But how does it work? Well, apart from the intangible pleasure of having a proper glass for your drink, and the appreciably voluptuous contours of the design, there is a science to it.
Glencairn use lead-free crystal for greater clarity when admiring a drink’s colouring but, with whisky, the nose is the key. The original inspiration is the sherry ‘copita’, which most distillers used when analysing their casks and blends, but which is too fragile and awkward for general consumer use (especially the “average punter in a Glasgow pub” notes Andy). Glencairn removed the copita’s stem, softened the angle of the tapering neck and increased the size of the bowl to allow a 35ml measure with water to be at the optimum surface contact area for interaction with the air.
“The shape,” Andy explains, “allows your olfactory system to do the business but without making it difficult to drink from. The short and solid base makes the glass comfortable in the hand and affords a more masculine and sturdy feel.”
In other words, you can really appreciate your whisky like a connoisseur, only without feeling a bit, well, effete – although Andy does recount the story of the San Francisco gentleman who, whilst holding a brandy balloon large enough to encompass his head, stated: “Your glass is too small for real whisky.”
Such stories aside, feedback is overwhelmingly positive and Glencairn have supplied glassware for every major whisky you care to name, from Dalmore’s ultra-rare Scotch to craft-distilled American Texas Wild Flower. The design is patented, and the company has frequently had to fight counterfeiters (check for the ‘Glencairn Glass’ stamp on the base).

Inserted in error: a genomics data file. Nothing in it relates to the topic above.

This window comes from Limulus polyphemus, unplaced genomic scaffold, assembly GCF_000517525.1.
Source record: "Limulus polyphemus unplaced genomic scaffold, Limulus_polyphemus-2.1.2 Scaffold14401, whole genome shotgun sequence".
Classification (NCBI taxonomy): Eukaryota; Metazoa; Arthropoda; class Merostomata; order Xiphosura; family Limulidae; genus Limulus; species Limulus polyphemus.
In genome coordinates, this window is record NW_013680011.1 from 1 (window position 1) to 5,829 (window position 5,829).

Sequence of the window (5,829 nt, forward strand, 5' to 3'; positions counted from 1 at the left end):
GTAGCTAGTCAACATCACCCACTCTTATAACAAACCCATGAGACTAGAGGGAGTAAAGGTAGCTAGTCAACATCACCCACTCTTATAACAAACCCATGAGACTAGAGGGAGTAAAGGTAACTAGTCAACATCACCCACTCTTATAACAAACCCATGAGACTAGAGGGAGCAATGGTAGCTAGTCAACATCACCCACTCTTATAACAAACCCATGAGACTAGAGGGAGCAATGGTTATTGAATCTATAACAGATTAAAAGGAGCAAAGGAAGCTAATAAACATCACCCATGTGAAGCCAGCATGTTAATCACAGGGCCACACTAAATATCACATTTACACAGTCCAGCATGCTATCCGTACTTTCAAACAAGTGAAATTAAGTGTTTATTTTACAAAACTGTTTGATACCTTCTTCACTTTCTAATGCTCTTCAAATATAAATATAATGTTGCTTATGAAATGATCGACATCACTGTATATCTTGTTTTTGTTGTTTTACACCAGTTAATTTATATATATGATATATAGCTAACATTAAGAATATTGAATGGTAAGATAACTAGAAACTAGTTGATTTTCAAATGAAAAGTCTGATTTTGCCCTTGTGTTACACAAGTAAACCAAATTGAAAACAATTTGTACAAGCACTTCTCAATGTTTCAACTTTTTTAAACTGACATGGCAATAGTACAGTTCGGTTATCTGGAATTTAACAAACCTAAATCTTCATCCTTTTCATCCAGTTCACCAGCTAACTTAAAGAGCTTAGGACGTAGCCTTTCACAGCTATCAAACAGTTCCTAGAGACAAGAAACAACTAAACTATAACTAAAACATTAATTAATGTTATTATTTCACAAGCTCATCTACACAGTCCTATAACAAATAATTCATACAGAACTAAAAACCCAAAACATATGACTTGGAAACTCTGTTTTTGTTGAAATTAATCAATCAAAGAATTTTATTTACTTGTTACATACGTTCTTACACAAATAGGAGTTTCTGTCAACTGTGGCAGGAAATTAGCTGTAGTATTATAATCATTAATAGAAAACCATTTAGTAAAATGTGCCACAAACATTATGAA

Andy’s evangelism for his father’s glass is goes well beyond the bounds of his role as Sales & Marketing Director. His passion for whisky is genuine and obvious (check him out from about 1 minute into this video). “Whether it’s a casual drinker buying a Glenlivet 12 or a multi-millionaire buying a £100,000 worth of Dalmore, it’s our job to try and get the message across that you don’t need to pour that into a rocks tumbler, you can get so much more from your whisky by simply using a better glass.
“I get the greatest satisfaction from seeing people using the glass for the first time at a tasting. Many walk away feeling like they have tried whisky for the first time, even if they’ve been drinking it all their life.”
And as ever, the nose has it. You really can’t overemphasise the importance of the olfactory element of whisky appreciation. According to Ian Buxton’s marvellous book, the teetotal actor Johnny Depp is reputed to buy the occasional measure of Lagavulin Single Malt merely to nose its unique aroma. Let’s hope he doesn’t use a shot glass – or, for that matter, display his Rembrandts on the fridge.